Blog: On the road to a traumatic Brexit?

October 7, 2016

TransCrisis blog post by Martin Lodge and Nick Sitter

Events at the Conservative conference are supposed to have offered some insight into the slogan ‘Brexit means Brexit’. We now know that Art 50 will be triggered by the end of March 2017, that ‘national sovereignty’ is to be established over matters of immigration, and that there is supposed to be no role for the European Court of Justice in the workings of the United Kingdom.

We also heard that a Great Repeal Act will conclude the negotiations of Brexit – all incorporated EU legislation will become domestic legislation, so that domestic policy-makers can decide afresh as to what is ‘optimal’ for the UK.

These announcements were met by jubilant newspaper headlines on the one hand, and by a renewed slump of the British Pound in the currency markets on the other. For some, it was an announcement that signalled a ‘hard Brexit’, in that membership of a common economic area (let alone the Single Market) was traded in for the promise of strong migration controls. For others, it was an opening gambit for a pragmatic negotiation between the UK and the EU.

Whatever the headline announcements, there is still no certainty as to what ‘Brexit means Brexit’ actually might mean. Even worse, the announcements coming out of Birmingham’s conference venue hide much more important questions about how to manage access to the European Single Market. This vacuousness about how to ensure that UK rules are equivalent to EU rules so as to ensure market access is manifest in the absence of any consideration of three essential aspects that will shape the future relationship between a Brexit-UK and the remaining EU. These three aspects are decision-making, monitoring and adjudication. While the UK government seems to suggest that it will get its own bespoke deal from the EU, these three key aspects will shape the future relationship regardless of eventual settlement. This holds regardless of whether the UK ends up with a Norwegian-type multilateral deal or Swiss-style bilateral arrangement (which May says she is not interested in), or secures the kind of Court- and migration-free market access that May dreams of (which most EU leaders say is not on offer), or the UK is out on its own.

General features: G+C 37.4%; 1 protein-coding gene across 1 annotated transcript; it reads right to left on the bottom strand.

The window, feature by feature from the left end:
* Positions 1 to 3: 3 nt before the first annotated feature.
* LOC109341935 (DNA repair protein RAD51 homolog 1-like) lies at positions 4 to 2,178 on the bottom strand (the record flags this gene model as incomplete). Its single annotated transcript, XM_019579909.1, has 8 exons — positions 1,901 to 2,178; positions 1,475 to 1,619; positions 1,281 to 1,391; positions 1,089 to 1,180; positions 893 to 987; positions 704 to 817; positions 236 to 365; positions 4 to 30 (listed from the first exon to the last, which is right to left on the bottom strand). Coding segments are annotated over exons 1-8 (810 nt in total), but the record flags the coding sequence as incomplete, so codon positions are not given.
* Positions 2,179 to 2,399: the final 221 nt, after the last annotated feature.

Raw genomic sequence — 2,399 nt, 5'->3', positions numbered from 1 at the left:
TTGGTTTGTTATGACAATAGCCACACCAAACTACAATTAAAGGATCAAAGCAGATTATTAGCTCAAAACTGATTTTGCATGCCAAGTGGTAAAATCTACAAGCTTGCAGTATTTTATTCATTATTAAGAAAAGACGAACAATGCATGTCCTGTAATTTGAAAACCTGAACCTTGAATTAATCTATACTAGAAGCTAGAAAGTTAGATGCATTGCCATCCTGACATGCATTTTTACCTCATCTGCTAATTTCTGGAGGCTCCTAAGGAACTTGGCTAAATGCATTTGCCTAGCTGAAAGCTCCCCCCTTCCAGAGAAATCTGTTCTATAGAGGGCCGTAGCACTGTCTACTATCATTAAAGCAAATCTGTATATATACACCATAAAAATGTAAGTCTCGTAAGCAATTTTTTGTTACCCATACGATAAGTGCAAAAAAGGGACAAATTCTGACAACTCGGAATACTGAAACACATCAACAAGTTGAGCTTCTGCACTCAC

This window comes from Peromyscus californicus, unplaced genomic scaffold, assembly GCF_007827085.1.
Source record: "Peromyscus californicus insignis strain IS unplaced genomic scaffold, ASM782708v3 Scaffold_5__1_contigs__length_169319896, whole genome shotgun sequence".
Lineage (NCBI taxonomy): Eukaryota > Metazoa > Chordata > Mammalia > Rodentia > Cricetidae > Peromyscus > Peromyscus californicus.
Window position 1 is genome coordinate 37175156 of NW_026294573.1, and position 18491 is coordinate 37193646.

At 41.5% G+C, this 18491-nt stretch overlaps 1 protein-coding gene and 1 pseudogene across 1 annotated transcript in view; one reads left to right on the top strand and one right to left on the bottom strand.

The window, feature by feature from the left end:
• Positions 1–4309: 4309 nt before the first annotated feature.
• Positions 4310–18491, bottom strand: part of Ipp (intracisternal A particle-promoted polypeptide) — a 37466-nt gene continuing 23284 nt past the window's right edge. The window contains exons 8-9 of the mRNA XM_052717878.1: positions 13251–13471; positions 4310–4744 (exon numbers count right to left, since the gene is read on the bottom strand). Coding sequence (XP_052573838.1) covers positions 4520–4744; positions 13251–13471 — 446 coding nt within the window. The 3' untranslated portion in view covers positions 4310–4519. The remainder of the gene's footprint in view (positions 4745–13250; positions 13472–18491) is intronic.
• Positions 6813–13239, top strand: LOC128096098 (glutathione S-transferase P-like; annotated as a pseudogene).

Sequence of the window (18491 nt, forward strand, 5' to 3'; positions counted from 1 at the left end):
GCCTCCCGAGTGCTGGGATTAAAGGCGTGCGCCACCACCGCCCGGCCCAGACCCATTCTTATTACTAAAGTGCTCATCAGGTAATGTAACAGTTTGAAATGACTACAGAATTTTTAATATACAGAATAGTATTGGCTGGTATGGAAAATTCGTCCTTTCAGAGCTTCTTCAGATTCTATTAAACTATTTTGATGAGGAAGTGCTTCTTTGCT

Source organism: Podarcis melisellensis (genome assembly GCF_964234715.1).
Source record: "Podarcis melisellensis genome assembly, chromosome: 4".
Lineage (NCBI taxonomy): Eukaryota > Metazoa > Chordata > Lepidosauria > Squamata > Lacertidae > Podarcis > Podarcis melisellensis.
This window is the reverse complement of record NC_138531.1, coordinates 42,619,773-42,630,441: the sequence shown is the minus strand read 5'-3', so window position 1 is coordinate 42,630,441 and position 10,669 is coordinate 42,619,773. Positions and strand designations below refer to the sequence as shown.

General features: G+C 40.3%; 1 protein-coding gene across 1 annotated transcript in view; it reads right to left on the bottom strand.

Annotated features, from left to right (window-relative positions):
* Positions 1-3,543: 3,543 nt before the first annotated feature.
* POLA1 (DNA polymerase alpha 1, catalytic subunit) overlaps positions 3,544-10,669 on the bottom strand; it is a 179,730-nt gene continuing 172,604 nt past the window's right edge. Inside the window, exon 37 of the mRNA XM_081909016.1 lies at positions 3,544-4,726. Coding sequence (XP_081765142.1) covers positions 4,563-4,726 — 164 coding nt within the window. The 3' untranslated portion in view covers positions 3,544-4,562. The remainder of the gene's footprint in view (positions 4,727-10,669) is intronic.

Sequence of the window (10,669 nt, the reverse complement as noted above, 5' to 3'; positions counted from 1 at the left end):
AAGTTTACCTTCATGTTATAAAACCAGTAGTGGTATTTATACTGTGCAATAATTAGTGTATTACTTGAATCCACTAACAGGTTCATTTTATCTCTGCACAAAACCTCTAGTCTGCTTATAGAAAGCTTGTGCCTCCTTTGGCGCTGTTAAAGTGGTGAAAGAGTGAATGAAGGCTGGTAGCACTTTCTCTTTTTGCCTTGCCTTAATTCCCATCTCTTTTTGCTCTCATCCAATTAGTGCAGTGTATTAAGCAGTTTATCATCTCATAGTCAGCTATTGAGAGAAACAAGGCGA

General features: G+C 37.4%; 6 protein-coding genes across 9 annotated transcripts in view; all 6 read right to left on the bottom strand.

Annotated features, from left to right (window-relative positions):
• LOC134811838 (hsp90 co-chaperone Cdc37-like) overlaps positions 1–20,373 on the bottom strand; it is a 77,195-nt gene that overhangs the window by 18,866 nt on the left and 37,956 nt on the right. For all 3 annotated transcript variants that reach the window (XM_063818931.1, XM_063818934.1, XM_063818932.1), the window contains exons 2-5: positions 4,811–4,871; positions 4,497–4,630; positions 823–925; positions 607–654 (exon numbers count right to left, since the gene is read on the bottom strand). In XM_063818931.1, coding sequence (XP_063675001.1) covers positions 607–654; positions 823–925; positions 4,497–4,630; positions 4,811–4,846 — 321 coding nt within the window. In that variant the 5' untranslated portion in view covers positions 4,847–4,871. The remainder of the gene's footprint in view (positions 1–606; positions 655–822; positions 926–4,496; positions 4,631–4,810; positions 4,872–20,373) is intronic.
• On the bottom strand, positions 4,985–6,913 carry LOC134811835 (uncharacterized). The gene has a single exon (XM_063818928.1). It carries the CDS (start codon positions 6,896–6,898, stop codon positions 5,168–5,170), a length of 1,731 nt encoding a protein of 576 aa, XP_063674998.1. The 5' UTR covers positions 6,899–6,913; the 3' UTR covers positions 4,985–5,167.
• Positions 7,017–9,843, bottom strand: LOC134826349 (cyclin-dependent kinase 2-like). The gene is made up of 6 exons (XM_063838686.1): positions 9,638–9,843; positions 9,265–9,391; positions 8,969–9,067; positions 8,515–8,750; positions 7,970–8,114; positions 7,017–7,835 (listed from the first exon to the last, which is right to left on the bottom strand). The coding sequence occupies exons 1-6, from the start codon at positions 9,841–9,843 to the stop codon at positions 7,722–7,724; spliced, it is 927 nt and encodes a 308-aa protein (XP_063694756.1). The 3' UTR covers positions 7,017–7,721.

Read the whole post on the TransCrisis blog.